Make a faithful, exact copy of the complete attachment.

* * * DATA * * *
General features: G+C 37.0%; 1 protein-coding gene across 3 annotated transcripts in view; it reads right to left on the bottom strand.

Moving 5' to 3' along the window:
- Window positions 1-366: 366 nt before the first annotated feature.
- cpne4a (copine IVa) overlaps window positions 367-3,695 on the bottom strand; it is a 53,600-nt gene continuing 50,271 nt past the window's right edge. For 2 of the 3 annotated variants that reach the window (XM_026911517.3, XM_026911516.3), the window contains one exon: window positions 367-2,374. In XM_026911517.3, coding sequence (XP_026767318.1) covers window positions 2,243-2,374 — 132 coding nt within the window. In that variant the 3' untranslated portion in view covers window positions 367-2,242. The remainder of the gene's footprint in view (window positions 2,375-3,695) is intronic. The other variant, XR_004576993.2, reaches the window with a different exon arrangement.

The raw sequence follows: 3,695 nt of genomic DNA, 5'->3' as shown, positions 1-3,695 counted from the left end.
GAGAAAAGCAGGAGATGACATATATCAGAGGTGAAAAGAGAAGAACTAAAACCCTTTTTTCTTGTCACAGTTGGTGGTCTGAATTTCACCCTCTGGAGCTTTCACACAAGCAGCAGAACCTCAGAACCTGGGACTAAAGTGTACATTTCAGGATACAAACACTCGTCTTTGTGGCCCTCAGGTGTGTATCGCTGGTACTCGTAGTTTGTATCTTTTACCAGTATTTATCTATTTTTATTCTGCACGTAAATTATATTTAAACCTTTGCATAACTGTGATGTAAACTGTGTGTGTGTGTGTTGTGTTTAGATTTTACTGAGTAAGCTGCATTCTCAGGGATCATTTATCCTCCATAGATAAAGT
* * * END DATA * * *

General features: G+C 37.0%; 1 protein-coding gene across 3 annotated transcripts in view; it reads right to left on the bottom strand.

Moving 5' to 3' along the window:
- Window positions 1-366: 366 nt before the first annotated feature.
- cpne4a (copine IVa) overlaps window positions 367-3,695 on the bottom strand; it is a 53,600-nt gene continuing 50,271 nt past the window's right edge. For 2 of the 3 annotated variants that reach the window (XM_026911517.3, XM_026911516.3), the window contains one exon: window positions 367-2,374. In XM_026911517.3, coding sequence (XP_026767318.1) covers window positions 2,243-2,374 — 132 coding nt within the window. In that variant the 3' untranslated portion in view covers window positions 367-2,242. The remainder of the gene's footprint in view (window positions 2,375-3,695) is intronic. The other variant, XR_004576993.2, reaches the window with a different exon arrangement.

The raw sequence follows: 3,695 nt of genomic DNA, 5'->3' as shown, positions 1-3,695 counted from the left end.
GAGAAAAGCAGGAGATGACATATATCAGAGGTGAAAAGAGAAGAACTAAAACCCTTTTTTCTTGTCACAGTTGGTGGTCTGAATTTCACCCTCTGGAGCTTTCACACAAGCAGCAGAACCTCAGAACCTGGGACTAAAGTGTACATTTCAGGATACAAACACTCGTCTTTGTGGCCCTCAGGTGTGTATCGCTGGTACTCGTAGTTTGTATCTTTTACCAGTATTTATCTATTTTTATTCTGCACGTAAATTATATTTAAACCTTTGCATAACTGTGATGTAAACTGTGTGTGTGTGTGTTGTGTTTAGATTTTACTGAGTAAGCTGCATTCTCAGGGATCATTTATCCTCCATAGATAAAGT